Have you ever worked on archival documents – and seen the original writers out of of the corner of your eye?  Traces of real people from the past are one of the things that archive users get the thrills about when they touch and turn the pages.

Coming back from an intensive FoI/DP session in London yesterday I read Robert Harris’ The Ghost on the train.  Got a kick out of seeing the traces of a relative – as themself too! – in the pages.  The book’s a thriller.  But it’s also about research, traces of evidence, accountability.   So the reason for this blog post is not to review the book but to share a few quotations that amused or provoked me.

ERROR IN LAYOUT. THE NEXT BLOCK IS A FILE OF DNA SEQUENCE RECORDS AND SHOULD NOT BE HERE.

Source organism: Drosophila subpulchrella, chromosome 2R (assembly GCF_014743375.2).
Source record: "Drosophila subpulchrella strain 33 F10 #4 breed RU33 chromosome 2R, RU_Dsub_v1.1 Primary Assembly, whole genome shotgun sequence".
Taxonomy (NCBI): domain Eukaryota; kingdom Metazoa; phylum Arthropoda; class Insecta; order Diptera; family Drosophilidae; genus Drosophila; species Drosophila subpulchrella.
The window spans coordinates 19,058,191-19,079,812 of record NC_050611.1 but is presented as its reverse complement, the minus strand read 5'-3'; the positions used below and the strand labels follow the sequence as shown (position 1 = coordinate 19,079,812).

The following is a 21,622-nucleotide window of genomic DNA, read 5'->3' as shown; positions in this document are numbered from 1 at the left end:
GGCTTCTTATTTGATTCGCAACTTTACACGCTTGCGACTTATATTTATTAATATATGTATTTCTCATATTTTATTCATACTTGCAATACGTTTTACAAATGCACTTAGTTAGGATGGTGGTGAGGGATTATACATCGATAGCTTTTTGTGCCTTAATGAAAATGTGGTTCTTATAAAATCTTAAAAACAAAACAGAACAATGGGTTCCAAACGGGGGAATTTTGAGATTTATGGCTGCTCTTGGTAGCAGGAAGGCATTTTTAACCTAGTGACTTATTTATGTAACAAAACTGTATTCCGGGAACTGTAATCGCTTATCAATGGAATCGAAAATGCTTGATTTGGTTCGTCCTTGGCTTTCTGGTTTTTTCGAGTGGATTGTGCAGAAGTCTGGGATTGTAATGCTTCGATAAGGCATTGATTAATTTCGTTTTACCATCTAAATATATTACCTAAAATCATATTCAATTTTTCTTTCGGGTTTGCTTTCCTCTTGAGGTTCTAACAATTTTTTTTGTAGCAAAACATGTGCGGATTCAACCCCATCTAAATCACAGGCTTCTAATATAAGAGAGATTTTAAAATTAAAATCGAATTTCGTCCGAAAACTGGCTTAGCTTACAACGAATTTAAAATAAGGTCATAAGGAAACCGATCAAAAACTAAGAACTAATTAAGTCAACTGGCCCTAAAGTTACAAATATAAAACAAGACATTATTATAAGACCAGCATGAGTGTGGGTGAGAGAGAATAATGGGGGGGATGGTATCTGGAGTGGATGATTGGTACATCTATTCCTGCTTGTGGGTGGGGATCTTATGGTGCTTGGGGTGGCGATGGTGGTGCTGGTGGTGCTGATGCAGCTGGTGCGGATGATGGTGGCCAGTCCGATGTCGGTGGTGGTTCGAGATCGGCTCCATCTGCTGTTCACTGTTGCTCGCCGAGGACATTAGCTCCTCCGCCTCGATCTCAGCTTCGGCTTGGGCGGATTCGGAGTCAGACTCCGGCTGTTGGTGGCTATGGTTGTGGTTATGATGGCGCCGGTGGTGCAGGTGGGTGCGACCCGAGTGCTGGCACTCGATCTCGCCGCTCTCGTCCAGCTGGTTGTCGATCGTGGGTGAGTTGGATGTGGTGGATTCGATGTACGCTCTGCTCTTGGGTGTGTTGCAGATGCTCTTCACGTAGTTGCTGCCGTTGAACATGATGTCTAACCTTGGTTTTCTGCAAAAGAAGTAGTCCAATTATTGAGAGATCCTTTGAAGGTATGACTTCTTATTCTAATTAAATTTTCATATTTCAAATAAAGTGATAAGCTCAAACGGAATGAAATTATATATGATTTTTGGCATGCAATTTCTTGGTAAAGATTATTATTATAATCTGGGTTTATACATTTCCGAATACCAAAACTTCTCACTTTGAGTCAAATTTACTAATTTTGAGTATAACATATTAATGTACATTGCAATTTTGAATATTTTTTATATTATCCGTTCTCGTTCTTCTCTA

If you want a family tree, go to a garden centre – that’s what I [the ghostwriter] advise my clients.  Nobody else is interested.

There’d definitely be letters if archivists said that to our clients!  And I think we might take issue with Ruth Lang, the (fictional!) ex-prime minister’s wife:

“..those archives!  They’ve got everything, from his infant school reports to our laundry bills.  Typical Mike, to ruin a good story by too much research.”

Don’t write in, people, but there’s definitely an FoI point in there somewhere…

And finally, who could argue with:

This is the trouble with internet research, in my experience.  The proportion of what’s useful to what’s dross dwindles very quickly and suddenly it’s like searching for something dropped down the back of a sofa and coming up with handfuls of old coins, buttons, fluff and sucked sweets.  What’s important is to ask the right question…


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